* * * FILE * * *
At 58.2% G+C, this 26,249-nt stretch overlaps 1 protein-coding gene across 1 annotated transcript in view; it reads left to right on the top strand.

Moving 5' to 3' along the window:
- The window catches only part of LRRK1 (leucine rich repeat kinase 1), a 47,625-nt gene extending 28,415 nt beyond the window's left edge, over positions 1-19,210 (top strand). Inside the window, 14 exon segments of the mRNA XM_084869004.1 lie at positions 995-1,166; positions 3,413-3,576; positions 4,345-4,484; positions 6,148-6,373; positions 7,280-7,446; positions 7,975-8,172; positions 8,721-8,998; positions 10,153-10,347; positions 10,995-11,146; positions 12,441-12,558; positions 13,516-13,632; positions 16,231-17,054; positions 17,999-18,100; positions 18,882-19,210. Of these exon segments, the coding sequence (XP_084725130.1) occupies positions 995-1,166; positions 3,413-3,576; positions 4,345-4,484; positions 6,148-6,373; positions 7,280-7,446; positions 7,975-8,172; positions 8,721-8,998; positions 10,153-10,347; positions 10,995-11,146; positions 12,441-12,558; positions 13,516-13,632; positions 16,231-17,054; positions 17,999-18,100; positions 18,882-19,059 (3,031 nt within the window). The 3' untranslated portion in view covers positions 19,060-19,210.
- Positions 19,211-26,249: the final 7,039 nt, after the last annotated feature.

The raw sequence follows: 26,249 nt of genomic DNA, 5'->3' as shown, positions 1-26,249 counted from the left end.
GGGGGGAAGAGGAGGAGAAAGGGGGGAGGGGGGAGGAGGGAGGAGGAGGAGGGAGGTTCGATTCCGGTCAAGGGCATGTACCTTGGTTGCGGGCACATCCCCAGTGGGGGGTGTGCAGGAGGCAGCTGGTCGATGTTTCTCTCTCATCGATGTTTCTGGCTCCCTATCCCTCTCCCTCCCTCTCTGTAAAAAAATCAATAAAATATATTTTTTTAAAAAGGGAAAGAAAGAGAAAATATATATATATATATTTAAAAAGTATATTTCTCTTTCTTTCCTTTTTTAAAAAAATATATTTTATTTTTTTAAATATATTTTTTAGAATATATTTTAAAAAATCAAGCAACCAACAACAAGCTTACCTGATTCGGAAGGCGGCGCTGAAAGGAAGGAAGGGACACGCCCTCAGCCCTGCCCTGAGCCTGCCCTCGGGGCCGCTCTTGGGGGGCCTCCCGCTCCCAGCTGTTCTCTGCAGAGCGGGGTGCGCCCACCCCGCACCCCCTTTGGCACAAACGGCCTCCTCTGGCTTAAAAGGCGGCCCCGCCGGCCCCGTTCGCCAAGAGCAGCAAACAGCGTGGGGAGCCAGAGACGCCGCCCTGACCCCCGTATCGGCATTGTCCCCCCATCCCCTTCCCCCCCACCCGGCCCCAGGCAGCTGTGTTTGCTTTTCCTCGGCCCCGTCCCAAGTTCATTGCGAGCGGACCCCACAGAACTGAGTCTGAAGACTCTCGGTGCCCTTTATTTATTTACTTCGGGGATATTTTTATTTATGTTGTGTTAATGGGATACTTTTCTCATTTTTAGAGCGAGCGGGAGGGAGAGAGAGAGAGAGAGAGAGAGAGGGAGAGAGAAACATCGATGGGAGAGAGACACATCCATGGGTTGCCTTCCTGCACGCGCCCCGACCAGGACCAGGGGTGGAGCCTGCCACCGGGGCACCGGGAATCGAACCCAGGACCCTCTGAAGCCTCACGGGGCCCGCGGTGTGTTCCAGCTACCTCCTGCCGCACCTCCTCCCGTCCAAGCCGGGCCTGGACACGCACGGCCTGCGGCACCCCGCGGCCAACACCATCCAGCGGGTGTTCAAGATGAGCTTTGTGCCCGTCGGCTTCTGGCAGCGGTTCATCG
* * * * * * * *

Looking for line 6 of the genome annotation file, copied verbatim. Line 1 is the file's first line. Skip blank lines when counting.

GGGGGGAAGAGGAGGAGAAAGGGGGGAGGGGGGAGGAGGGAGGAGGAGGAGGGAGGTTCGATTCCGGTCAAGGGCATGTACCTTGGTTGCGGGCACATCCCCAGTGGGGGGTGTGCAGGAGGCAGCTGGTCGATGTTTCTCTCTCATCGATGTTTCTGGCTCCCTATCCCTCTCCCTCCCTCTCTGTAAAAAAATCAATAAAATATATTTTTTTAAAAAGGGAAAGAAAGAGAAAATATATATATATATATTTAAAAAGTATATTTCTCTTTCTTTCCTTTTTTAAAAAAATATATTTTATTTTTTTAAATATATTTTTTAGAATATATTTTAAAAAATCAAGCAACCAACAACAAGCTTACCTGATTCGGAAGGCGGCGCTGAAAGGAAGGAAGGGACACGCCCTCAGCCCTGCCCTGAGCCTGCCCTCGGGGCCGCTCTTGGGGGGCCTCCCGCTCCCAGCTGTTCTCTGCAGAGCGGGGTGCGCCCACCCCGCACCCCCTTTGGCACAAACGGCCTCCTCTGGCTTAAAAGGCGGCCCCGCCGGCCCCGTTCGCCAAGAGCAGCAAACAGCGTGGGGAGCCAGAGACGCCGCCCTGACCCCCGTATCGGCATTGTCCCCCCATCCCCTTCCCCCCCACCCGGCCCCAGGCAGCTGTGTTTGCTTTTCCTCGGCCCCGTCCCAAGTTCATTGCGAGCGGACCCCACAGAACTGAGTCTGAAGACTCTCGGTGCCCTTTATTTATTTACTTCGGGGATATTTTTATTTATGTTGTGTTAATGGGATACTTTTCTCATTTTTAGAGCGAGCGGGAGGGAGAGAGAGAGAGAGAGAGAGAGAGGGAGAGAGAAACATCGATGGGAGAGAGACACATCCATGGGTTGCCTTCCTGCACGCGCCCCGACCAGGACCAGGGGTGGAGCCTGCCACCGGGGCACCGGGAATCGAACCCAGGACCCTCTGAAGCCTCACGGGGCCCGCGGTGTGTTCCAGCTACCTCCTGCCGCACCTCCTCCCGTCCAAGCCGGGCCTGGACACGCACGGCCTGCGGCACCCCGCGGCCAACACCATCCAGCGGGTGTTCAAGATGAGCTTTGTGCCCGTCGGCTTCTGGCAGCGGTTCATCG